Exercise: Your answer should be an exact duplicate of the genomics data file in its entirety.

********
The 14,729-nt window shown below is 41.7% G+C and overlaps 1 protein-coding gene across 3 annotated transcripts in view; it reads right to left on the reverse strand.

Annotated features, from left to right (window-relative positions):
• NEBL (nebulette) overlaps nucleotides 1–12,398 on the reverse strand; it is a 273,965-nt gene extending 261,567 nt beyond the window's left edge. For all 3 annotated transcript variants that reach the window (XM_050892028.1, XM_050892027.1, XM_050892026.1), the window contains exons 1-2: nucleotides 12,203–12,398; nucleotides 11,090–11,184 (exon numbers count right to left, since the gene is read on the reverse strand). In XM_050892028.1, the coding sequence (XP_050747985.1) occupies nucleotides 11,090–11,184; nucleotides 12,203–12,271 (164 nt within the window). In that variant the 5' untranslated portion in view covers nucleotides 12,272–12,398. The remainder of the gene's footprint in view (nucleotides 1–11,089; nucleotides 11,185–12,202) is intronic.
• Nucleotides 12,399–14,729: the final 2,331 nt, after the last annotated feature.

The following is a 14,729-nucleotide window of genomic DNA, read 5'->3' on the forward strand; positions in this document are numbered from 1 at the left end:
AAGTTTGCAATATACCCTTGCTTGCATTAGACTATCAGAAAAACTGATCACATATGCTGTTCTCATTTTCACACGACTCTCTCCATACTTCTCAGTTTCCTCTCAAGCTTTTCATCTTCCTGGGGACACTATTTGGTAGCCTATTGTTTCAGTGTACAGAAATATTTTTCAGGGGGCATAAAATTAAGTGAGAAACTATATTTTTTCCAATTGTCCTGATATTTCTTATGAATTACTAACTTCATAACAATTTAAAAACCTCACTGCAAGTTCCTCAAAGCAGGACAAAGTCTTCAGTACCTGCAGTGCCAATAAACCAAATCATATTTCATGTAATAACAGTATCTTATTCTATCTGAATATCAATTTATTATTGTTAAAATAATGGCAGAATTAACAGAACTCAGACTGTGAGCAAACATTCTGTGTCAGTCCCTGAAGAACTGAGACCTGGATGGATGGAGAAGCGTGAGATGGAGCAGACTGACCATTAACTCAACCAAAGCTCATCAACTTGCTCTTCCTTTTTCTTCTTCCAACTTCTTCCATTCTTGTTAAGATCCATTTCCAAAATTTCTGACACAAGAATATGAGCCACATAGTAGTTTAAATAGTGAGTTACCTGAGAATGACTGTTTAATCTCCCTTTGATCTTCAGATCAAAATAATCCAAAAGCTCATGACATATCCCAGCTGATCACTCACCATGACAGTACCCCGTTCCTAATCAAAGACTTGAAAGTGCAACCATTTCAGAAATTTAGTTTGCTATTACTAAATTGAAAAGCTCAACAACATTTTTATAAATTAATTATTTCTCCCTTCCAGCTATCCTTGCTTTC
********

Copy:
The 14,729-nt window shown below is 41.7% G+C and overlaps 1 protein-coding gene across 3 annotated transcripts in view; it reads right to left on the reverse strand.

Annotated features, from left to right (window-relative positions):
• NEBL (nebulette) overlaps nucleotides 1–12,398 on the reverse strand; it is a 273,965-nt gene extending 261,567 nt beyond the window's left edge. For all 3 annotated transcript variants that reach the window (XM_050892028.1, XM_050892027.1, XM_050892026.1), the window contains exons 1-2: nucleotides 12,203–12,398; nucleotides 11,090–11,184 (exon numbers count right to left, since the gene is read on the reverse strand). In XM_050892028.1, the coding sequence (XP_050747985.1) occupies nucleotides 11,090–11,184; nucleotides 12,203–12,271 (164 nt within the window). In that variant the 5' untranslated portion in view covers nucleotides 12,272–12,398. The remainder of the gene's footprint in view (nucleotides 1–11,089; nucleotides 11,185–12,202) is intronic.
• Nucleotides 12,399–14,729: the final 2,331 nt, after the last annotated feature.

The following is a 14,729-nucleotide window of genomic DNA, read 5'->3' on the forward strand; positions in this document are numbered from 1 at the left end:
AAGTTTGCAATATACCCTTGCTTGCATTAGACTATCAGAAAAACTGATCACATATGCTGTTCTCATTTTCACACGACTCTCTCCATACTTCTCAGTTTCCTCTCAAGCTTTTCATCTTCCTGGGGACACTATTTGGTAGCCTATTGTTTCAGTGTACAGAAATATTTTTCAGGGGGCATAAAATTAAGTGAGAAACTATATTTTTTCCAATTGTCCTGATATTTCTTATGAATTACTAACTTCATAACAATTTAAAAACCTCACTGCAAGTTCCTCAAAGCAGGACAAAGTCTTCAGTACCTGCAGTGCCAATAAACCAAATCATATTTCATGTAATAACAGTATCTTATTCTATCTGAATATCAATTTATTATTGTTAAAATAATGGCAGAATTAACAGAACTCAGACTGTGAGCAAACATTCTGTGTCAGTCCCTGAAGAACTGAGACCTGGATGGATGGAGAAGCGTGAGATGGAGCAGACTGACCATTAACTCAACCAAAGCTCATCAACTTGCTCTTCCTTTTTCTTCTTCCAACTTCTTCCATTCTTGTTAAGATCCATTTCCAAAATTTCTGACACAAGAATATGAGCCACATAGTAGTTTAAATAGTGAGTTACCTGAGAATGACTGTTTAATCTCCCTTTGATCTTCAGATCAAAATAATCCAAAAGCTCATGACATATCCCAGCTGATCACTCACCATGACAGTACCCCGTTCCTAATCAAAGACTTGAAAGTGCAACCATTTCAGAAATTTAGTTTGCTATTACTAAATTGAAAAGCTCAACAACATTTTTATAAATTAATTATTTCTCCCTTCCAGCTATCCTTGCTTTC